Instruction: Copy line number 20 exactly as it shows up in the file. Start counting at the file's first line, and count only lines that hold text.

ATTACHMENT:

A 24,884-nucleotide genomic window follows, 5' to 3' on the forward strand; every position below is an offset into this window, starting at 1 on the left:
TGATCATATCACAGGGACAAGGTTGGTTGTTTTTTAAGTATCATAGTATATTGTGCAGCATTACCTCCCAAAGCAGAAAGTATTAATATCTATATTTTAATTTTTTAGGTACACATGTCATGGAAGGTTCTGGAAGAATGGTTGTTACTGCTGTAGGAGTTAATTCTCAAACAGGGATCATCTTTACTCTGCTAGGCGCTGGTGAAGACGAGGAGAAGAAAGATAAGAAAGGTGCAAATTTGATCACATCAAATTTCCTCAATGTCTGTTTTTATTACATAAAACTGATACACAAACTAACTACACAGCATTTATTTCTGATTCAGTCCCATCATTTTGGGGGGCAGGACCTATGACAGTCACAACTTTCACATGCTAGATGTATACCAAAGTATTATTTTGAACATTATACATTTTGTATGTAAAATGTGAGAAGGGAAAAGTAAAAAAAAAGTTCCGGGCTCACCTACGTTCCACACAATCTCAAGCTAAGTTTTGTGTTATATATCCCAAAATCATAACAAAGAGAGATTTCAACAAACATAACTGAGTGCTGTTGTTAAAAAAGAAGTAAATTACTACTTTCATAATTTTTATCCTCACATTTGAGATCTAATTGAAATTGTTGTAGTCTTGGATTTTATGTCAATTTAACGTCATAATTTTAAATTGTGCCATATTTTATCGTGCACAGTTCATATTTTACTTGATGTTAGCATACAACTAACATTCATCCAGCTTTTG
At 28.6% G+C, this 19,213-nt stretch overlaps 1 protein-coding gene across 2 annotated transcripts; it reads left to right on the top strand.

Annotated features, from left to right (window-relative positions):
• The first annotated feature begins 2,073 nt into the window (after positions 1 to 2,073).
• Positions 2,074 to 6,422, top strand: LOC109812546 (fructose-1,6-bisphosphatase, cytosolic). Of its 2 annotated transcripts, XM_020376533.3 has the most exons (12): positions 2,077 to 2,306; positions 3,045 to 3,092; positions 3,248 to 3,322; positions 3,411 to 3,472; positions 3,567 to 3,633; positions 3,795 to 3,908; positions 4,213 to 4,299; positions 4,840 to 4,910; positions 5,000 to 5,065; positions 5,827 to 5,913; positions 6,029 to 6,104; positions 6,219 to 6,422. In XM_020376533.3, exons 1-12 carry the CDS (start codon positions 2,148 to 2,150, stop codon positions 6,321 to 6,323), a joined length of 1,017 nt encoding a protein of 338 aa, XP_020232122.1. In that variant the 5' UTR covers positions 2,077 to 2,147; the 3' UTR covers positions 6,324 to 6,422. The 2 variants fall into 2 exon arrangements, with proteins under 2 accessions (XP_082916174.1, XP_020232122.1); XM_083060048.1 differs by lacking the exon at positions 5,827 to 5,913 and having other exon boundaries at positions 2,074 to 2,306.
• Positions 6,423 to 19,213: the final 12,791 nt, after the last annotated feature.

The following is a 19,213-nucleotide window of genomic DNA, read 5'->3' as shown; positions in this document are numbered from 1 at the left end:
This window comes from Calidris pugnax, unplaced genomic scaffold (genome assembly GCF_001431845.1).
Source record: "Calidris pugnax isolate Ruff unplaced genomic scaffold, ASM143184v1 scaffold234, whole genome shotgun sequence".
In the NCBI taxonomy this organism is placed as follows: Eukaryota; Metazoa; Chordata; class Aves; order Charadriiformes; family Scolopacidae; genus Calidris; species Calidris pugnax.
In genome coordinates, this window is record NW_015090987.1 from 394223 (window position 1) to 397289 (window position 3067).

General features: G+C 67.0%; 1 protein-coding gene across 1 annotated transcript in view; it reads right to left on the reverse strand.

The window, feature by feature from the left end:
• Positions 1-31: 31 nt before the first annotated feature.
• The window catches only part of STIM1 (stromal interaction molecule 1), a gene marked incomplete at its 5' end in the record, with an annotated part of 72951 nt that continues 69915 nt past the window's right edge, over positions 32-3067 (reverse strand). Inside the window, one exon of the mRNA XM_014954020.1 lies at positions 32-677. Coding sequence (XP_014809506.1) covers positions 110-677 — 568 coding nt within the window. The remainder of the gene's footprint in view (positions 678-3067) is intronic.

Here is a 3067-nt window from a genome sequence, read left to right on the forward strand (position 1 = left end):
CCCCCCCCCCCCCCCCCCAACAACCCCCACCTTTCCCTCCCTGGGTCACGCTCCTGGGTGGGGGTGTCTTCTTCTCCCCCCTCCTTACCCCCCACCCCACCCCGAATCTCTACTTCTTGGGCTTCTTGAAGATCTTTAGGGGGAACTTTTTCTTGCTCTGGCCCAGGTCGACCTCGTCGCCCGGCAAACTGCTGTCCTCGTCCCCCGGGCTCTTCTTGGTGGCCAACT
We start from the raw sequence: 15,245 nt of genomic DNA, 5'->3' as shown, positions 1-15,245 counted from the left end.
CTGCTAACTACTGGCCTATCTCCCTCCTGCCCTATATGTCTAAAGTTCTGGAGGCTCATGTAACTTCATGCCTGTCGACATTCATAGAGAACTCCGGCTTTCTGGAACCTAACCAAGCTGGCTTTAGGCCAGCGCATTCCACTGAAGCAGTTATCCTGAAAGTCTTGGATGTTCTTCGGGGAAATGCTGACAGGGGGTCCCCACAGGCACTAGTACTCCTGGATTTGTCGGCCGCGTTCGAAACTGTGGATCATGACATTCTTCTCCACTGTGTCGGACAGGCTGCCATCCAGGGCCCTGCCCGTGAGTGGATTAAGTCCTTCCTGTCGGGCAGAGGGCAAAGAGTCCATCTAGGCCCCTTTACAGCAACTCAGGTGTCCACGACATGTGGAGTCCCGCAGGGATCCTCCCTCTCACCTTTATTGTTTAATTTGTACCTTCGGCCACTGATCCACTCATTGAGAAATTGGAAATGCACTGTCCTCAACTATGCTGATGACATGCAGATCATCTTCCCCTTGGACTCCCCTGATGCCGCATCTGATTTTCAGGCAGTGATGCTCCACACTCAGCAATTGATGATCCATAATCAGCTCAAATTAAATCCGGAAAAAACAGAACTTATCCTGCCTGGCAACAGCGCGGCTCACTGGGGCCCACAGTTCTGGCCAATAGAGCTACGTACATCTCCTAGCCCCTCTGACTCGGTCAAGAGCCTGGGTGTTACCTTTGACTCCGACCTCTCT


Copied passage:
CTGCTAACTACTGGCCTATCTCCCTCCTGCCCTATATGTCTAAAGTTCTGGAGGCTCATGTAACTTCATGCCTGTCGACATTCATAGAGAACTCCGGCTTTCTGGAACCTAACCAAGCTGGCTTTAGGCCAGCGCATTCCACTGAAGCAGTTATCCTGAAAGTCTTGGATGTTCTTCGGGGAAATGCTGACAGGGGGTCCCCACAGGCACTAGTACTCCTGGATTTGTCGGCCGCGTTCGAAACTGTGGATCATGACATTCTTCTCCACTGTGTCGGACAGGCTGCCATCCAGGGCCCTGCCCGTGAGTGGATTAAGTCCTTCCTGTCGGGCAGAGGGCAAAGAGTCCATCTAGGCCCCTTTACAGCAACTCAGGTGTCCACGACATGTGGAGTCCCGCAGGGATCCTCCCTCTCACCTTTATTGTTTAATTTGTACCTTCGGCCACTGATCCACTCATTGAGAAATTGGAAATGCACTGTCCTCAACTATGCTGATGACATGCAGATCATCTTCCCCTTGGACTCCCCTGATGCCGCATCTGATTTTCAGGCAGTGATGCTCCACACTCAGCAATTGATGATCCATAATCAGCTCAAATTAAATCCGGAAAAAACAGAACTTATCCTGCCTGGCAACAGCGCGGCTCACTGGGGCCCACAGTTCTGGCCAATAGAGCTACGTACATCTCCTAGCCCCTCTGACTCGGTCAAGAGCCTGGGTGTTACCTTTGACTCCGACCTCTCT